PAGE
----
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Let's assume that we have the following collection of structures:

  • Some space $P$.
  • Monoids $(M_{i+1},\circ_{i+1})$, and
  • Actions $\bullet_{i+1}:M_{i+1}\times M_i\to M_i$, for $i\ge 0$
  • And $\bullet_{0}:M_0\times P\to P$.


  • ($\bullet$ is a monoid action): $(m\circ_{i+1}m')\bullet_{i+1} n = m\bullet_{i+1}(m'\bullet_{i+1} n)$ and
  • ($m\bullet-$ is a homomorphism): $m\bullet_{i+1}(n\circ_{i}n')=(m\bullet_{i+1}n)\circ_{i} (m\bullet_{i+1} n')$.

In my application, $P$ corresponds to computer programs. $M_0$ are modifications to elements of $P$. If you wish, you can think of $M_0$ as some kind of structured patch. Then each $M_{i+1}$ are higher-order modifications of the modifications in $M_i$.

The hierarchy isn't necessarily infinite.

I'm curious to know what kind of structure I'm looking at. I originally felt that I was defining some kind of $n$-category with one object at each level, namely the endomorphism, but one reader commented that my structures were too floppy, meaning that there were not enough equations.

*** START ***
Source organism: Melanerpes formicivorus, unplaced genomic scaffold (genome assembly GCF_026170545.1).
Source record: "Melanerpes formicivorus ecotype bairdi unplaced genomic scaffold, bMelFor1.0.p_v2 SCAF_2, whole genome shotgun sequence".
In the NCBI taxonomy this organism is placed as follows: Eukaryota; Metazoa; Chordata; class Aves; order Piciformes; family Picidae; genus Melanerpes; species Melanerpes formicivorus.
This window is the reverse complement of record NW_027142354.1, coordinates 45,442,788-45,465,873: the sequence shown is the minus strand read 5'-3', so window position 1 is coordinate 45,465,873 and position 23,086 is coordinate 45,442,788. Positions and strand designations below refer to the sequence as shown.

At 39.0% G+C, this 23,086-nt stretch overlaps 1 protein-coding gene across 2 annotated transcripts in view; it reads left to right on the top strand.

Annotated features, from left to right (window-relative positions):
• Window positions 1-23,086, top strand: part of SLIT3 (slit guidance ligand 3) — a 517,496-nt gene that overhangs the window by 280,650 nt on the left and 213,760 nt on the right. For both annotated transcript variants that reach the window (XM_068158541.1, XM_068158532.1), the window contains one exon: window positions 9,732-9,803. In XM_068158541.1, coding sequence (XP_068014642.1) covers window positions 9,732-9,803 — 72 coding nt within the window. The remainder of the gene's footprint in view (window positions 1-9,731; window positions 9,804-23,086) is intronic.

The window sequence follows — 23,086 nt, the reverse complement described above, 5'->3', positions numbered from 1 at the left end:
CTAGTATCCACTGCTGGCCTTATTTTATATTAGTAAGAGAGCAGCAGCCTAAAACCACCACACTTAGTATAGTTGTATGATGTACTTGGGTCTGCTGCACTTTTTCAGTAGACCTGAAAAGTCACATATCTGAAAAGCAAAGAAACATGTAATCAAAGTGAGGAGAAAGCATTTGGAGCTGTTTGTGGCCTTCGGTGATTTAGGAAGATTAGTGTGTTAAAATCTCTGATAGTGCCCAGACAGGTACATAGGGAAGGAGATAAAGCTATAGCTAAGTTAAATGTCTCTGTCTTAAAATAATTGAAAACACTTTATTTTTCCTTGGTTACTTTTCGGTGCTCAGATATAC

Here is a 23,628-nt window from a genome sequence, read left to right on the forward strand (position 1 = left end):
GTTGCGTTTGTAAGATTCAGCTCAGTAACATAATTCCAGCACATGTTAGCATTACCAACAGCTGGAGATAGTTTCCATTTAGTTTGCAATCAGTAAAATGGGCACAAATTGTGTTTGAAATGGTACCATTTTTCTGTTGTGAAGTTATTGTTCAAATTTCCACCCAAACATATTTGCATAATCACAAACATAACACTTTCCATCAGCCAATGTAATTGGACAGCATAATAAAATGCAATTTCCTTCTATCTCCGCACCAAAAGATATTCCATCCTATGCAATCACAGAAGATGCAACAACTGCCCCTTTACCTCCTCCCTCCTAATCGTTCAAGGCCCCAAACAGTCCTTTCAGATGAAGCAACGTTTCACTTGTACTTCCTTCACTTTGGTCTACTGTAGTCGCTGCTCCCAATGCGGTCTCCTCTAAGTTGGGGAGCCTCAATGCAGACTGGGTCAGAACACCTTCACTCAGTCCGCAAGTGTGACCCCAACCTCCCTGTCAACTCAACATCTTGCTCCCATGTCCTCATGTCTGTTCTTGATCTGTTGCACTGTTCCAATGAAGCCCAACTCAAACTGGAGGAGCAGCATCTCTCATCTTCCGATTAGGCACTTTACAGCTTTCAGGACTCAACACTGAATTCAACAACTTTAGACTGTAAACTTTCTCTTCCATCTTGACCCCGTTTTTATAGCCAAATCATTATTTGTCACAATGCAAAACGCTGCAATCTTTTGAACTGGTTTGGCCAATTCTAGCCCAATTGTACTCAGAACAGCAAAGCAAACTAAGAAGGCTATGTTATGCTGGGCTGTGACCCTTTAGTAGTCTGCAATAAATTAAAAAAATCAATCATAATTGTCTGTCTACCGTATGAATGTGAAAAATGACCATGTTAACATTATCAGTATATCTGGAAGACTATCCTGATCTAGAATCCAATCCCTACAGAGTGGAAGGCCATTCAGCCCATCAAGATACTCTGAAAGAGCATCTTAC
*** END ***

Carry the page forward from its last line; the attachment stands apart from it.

It seems that the structure I'm interested in is related to the automorphism tower for groups, except that I'm interest in monoids, and rather than automorphism, I'm only concerned with endomorphism, and I am working indirectly through monoid actions, rather than having the endomorphism apply to the morphisms at the level below.

Have I defined a known structure?

What natural equations would one expect to link the various levels with each other?

What additional properties does it satisfy? What reasonable properties should it satisfy?

Are there conditions under which it becomes degenerate?

Any pointers would be appreciated.

share|improve this question
What you have is a chain of monoids, each acting by endomorphisms of the previous monoid, but you haven't specified any relationship between monoids of distance greater than one. For example, there is no constraint relating a monoid's endomorphisms (arising from the next monoid) and its action on the previous monoid. This seems too floppy to be anything like an n-category. Also, if you had a higher categorical structure with one k-morphism for each k, then that structure would be the point. –  S. Carnahan May 15 '10 at 15:16
@Scott: Do you have a specific example or reference to the kind of relationships I'm lacking? –  supercooldave May 15 '10 at 15:33

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